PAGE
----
“Our units are family-friendly, but we find that a lot of baby-boomers are downsizing, so we have RVs designed specifically with older couples in mind.”

Given the hefty investment of what are primarily purely pleasure vehicles, we asked Scott who is doing the buying?

The interior of an RV at the 2018 Maryland RV Show. The well-appointed kitchen and den areas in a number of RVs included a TV, full-size refrigerator and gas fireplace. RVs such as this ranged in price from $150,000 - $200,000. (Anthony C. Hayes)
Well-appointed kitchen and den areas in a number of RVs included a TV, full-size refrigerator and gas fireplace. RVs such as this ranged in price from $150,000 – $200,000. (Anthony C. Hayes)

“Millenials are our fastest growing demographic right now. On the weekends, they want to get out, unplug and unwind. We’re seeing a lot of younger families starting to enter the RV market. In my particular market, sales are up around 12-13%. As a company, we are up about 20%. We’ve been in business for a decade now, and we have grown every year.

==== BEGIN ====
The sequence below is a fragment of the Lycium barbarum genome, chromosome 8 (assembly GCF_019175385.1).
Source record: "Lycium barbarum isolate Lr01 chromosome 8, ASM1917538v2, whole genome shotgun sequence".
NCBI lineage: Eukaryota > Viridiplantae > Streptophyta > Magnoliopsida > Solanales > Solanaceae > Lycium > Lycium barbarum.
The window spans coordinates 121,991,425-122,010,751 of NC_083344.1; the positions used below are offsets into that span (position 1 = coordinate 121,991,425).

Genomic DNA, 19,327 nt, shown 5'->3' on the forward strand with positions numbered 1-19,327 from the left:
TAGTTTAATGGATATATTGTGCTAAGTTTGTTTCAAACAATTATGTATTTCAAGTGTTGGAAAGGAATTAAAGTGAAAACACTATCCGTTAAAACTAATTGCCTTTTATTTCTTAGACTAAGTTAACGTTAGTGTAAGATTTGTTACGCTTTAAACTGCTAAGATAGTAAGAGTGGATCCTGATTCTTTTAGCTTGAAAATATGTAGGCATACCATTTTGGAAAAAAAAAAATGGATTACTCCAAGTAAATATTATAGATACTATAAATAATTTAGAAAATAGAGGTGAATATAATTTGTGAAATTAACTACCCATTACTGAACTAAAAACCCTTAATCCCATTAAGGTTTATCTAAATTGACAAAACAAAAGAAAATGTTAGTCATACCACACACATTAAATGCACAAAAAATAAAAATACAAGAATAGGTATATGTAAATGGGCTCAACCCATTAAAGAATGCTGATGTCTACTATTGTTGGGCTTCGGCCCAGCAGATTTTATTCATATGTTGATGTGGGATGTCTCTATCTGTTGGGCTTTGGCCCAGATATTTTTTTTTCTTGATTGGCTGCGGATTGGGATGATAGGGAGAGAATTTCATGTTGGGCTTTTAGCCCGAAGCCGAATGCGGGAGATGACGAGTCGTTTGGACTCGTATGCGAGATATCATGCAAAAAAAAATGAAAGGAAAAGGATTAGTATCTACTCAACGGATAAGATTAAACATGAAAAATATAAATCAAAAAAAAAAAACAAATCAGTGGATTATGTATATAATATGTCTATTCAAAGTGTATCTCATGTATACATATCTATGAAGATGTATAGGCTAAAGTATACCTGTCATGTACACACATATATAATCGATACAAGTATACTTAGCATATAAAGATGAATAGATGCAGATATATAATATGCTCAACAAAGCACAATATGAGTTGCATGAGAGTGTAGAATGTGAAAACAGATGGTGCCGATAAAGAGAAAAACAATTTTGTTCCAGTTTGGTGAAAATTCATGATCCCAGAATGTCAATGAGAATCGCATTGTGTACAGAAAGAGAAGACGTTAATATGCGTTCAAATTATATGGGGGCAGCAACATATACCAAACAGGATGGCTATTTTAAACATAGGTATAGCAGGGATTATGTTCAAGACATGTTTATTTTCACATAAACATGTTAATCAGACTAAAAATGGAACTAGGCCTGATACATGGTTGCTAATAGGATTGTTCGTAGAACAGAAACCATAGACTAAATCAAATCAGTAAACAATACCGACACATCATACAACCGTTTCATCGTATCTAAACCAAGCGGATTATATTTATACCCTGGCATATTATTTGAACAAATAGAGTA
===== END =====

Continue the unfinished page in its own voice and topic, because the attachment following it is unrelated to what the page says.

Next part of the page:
“The industry, on the whole, has been on an eight-year rise, and we attribute that to the economy.”

Scott told us that the licensing to drive or transport an RV varies state-by-state, but for the most part, any one in Maryland with a valid Class D license is good to go.

We asked Scott what’s the number one question he is asked by first-time buyers?

“I guess that would be, ‘What does it take to pull this trailer?’ Young families usually don’t have the means to purchase an $80,000 one-ton vehicle. They want something they can haul with their SUV or other type of family vehicle. A Jeep Cherokee – if it is geared just right – will certainly do the job, but a Chevy Tahoe or a Ford Expedition or Explorer is a better choice. Some of the newer cross-overs will do the job, as will a half-ton pickup, like an F-150, a Chevy 1500, or a Dodge Ram.”